The soundtrack album itself is fine listening, but nevertheless leaves one wanting more both musically and technically. Surely there were other sections of Marty Paich’s score that could have replaced one of the two tracks of a similar, repetitive circus theme. There was a nice melody under one of Yogi and Cindy’s early scenes that was heard on Kellogg’s mail order story record, but it isn’t included on this album.
More bizarre is the odd use of stereo on side one. Stereo was still a novelty in 1964, so it’s understandable that the chorus is shoved to the left channel on the title song to accentuate the separation between home stereo speakers. But there is no conceivable reason that the first instrumental of “Like I Like You” goes from mono to stereo for no discernable reason. Even more jarring is how most of “St. Louie”—which many feel is the breakout song (are the vocalists The Mills Brothers under a pseudonym?)—is presented in one-channel mono until the very last line of the song. Was producer/editor Jack Lewis distracted, bored, indifferent or inexplicably experimental during the session? Though the full stereo tracks without anomalies sound terrific, the mono album offers consistency.
GIVE A LITTLE LISTEN
“Hey There, It’s Yogi Bear Title Song” & “Whistle Your Way Back Home”
This is a montage of the film’s main title song, “Whistle Your Way Back Home” (which was the original title of the feature) and the finale, combining both. The slick, expansive arrangements of songs in both this film, H-B’s Alice in Wonderland and The Man Called Flintstone are the work of Marty Paich, who arranged for music’s biggest stars, including Frank Sinatra, Barbra Streisand, Sarah Vaughn, Linda Ronstadt and Sammy Davis, Jr.
HEY THERE, IT’S YOGI BEAR!
Radio Spot Announcements
Columbia Pictures Promotional Record SP-2341 (Mono) (10” 33 1/3 RPM LP / 1964)
Note that the announcer refers to the “St. Louie” bears as “The BEARtles.” Must have been a quick way to hook onto the burgeoning popularity of the fab four in ’64.
Two Songs from Bill Hanna and Joe Barbera’s
HEY THERE, IT’S YOGI BEAR
And Many Other Songs of Yogi, Huck and Quick Draw
Golden Records (Mono) LP-124 (12” 33 1/3 RPM LP / 1964)
Executive Producer: Arthur Shimkin. Musical Direction: Jim Timmens. Running Time: 34 minutes.
Performers: The Golden Singers, Frank Milano (Yogi, Boo-Boo, Ranger Smith, Huckleberry Hound, Quick Draw McGraw, Snuffles, Hokey Wolf, Ding-A-Ling, Snagglepuss, Loopy DeLoop, Major Minor, Kid Who Sounds Like Burr Tillstrom’s Kukla); Cecil Roy (Cindy Bear).
Yogi Bear Movie Songs: “Hey There, it’s Yogi Bear” by David Gates; “Ash Can Parade” by Ray Gilbert and Doug Goodwin.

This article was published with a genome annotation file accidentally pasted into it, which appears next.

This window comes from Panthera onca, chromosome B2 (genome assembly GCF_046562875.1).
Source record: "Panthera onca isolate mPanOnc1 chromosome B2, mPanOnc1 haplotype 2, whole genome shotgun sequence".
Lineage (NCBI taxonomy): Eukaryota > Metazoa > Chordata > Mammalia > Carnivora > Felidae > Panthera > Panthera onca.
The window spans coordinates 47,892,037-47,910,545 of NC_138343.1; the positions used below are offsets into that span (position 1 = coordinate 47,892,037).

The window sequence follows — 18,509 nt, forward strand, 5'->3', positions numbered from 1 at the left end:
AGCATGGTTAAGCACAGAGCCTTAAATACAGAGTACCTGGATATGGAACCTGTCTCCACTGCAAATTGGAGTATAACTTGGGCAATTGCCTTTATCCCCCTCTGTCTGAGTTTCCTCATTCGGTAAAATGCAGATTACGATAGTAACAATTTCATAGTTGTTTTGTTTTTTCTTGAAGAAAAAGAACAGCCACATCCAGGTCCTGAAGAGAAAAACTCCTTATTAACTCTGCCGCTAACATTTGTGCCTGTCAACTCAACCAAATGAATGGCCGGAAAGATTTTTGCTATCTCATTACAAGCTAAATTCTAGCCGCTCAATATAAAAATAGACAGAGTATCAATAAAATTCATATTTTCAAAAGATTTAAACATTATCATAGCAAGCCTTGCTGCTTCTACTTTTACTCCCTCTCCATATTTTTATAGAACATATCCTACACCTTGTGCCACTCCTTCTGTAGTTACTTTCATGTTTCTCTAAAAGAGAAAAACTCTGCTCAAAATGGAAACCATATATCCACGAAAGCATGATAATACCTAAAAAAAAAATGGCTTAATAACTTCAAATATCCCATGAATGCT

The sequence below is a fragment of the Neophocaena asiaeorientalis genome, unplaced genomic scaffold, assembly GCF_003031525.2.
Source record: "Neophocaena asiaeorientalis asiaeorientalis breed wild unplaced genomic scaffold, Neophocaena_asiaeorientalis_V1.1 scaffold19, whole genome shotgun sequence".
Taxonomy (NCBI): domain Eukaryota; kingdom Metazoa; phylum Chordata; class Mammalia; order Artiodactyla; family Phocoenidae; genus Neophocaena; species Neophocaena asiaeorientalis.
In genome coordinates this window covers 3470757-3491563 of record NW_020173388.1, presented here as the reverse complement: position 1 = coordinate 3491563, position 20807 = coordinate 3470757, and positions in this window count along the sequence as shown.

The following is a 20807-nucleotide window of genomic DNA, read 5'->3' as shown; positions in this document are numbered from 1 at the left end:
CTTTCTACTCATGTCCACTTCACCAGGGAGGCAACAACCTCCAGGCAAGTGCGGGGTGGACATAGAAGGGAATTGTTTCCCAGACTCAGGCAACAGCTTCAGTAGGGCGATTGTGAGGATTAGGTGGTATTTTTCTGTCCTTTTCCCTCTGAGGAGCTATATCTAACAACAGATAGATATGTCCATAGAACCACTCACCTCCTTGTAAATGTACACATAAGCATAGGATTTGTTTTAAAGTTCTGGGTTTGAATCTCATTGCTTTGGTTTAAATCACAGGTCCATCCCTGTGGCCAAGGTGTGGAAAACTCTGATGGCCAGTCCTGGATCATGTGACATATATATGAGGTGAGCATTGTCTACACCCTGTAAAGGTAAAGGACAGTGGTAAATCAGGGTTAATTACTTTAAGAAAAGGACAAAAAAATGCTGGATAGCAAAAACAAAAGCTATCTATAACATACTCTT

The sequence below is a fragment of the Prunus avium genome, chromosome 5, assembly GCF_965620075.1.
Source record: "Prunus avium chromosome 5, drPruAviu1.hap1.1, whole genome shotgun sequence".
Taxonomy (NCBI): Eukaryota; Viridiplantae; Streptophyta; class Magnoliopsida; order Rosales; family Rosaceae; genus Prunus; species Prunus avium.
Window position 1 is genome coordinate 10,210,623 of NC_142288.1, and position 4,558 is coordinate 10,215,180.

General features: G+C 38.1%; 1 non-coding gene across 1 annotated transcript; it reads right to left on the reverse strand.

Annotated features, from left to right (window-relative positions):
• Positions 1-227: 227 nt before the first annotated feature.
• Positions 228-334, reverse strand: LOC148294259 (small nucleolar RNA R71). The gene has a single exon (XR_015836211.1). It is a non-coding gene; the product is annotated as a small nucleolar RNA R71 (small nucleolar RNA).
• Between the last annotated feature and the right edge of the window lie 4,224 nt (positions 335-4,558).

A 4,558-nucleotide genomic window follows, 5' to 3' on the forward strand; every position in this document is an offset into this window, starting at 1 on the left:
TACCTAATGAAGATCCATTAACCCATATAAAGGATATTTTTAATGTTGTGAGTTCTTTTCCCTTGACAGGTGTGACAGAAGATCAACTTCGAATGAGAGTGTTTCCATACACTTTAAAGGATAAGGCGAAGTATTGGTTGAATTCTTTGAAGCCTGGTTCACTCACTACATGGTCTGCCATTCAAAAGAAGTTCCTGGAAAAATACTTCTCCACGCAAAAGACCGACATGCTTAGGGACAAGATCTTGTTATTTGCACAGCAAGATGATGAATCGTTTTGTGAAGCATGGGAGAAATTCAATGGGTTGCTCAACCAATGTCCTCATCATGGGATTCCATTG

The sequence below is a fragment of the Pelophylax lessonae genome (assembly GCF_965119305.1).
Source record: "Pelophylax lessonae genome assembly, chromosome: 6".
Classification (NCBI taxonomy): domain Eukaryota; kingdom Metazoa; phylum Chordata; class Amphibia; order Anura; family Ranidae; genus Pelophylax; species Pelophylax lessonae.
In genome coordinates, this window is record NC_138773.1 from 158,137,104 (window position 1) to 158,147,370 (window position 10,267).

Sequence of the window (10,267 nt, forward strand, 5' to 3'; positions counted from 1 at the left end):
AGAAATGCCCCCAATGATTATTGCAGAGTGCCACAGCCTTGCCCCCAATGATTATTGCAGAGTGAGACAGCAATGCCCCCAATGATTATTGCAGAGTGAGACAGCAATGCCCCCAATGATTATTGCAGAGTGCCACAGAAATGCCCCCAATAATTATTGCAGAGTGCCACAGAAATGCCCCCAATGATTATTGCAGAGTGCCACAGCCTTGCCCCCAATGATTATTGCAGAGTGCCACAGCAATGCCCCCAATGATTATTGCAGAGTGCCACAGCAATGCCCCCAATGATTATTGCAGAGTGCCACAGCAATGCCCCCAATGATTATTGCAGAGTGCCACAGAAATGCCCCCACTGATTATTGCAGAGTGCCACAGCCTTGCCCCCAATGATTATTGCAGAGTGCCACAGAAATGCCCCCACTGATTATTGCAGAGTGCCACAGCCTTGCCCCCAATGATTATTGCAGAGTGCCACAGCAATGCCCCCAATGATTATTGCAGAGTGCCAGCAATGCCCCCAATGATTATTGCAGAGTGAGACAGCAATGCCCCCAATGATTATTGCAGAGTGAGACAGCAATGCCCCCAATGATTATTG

Other Songs: “Yogi Bear Theme” by Bill Hanna, Joe Barbera and Hoyt Curtin; “Before Yogi,” “Yogi Bear Presents Cindy Bear (Howdy Y’all),” “Yogi Bear: Casanova of the Cave Set,” “Cindy Bear: Casanova of the Cave Set,” “Yogi, Huck and Quick Draw: Safety Song,” “Quick Draw’s A-Comin’,” “Quick Draw Presents Snuffles,” “Hokey Wolf and Ding-A-Ling,” “Snagglepuss March,” “Major Minor,” “Loopy DeLoop Meets Little Red Riding Hood (Parody of ‘Bicycle Built for Two’),” by Paul Parnes.
Only two songs from the Hanna-Barbera feature appear on this album, with a hefty helping of previously released songs based on the characters. None of the early Gil Mack performances (with Jimmy Carroll and Mitch Miller directing) are present. Everything is from the ‘60s Golden era of mellow Jim Timmens arrangements, except for the two new songs, which ironically sound a little like the Carroll/Miller style.
Once again, low budgets and a softer market makes for sparse production quality and the infamous work of, as I used to say as a kid, “not the real voices.” Frank Milano was a busy voice actor in those days, mostly in radio and TV commercials. He also made some vocal appearances on Total Television cartoons—and recorded a number of Golden Records, most notably The Poky Little Puppy read-along. Cecil Roy’s radio career was very distinguished, playing children many times—and in a decidedly non-Cindy twist, played a giant spider in an episode of the radio horror show Quiet Please called “The Thing On the Fourable Board” starring Vincent Price. She was best known for being the voice of Little Lulu in the Famous Studios cartoons of the 1940s.
With all due respect to Milano, who does his best, he isn’t Daws Butler. While he can voice Yogi better than I can (almost everyone can go “Hey-hey-hey-HEY!”), the voice is just an element of what Butler did with his vocal performance, especially in the feature film, requiring Yogi to have a greater range of emotions than the TV cartoons usually did.
GIVE A LITTLE LISTEN
“Ash Can Parade”
This song probably enjoyed the most exposure outside of the feature, appearing on this Golden Record and also on the Kapp album, Marching Along Together with the Do-Re-Mi Children’s Chorus. All the Gilbert/Goodwin songs must have been created in part for wider appeal, performance and cover versions in hopes that they might achieve some of the “standard” status of Disney and other movie and show songs.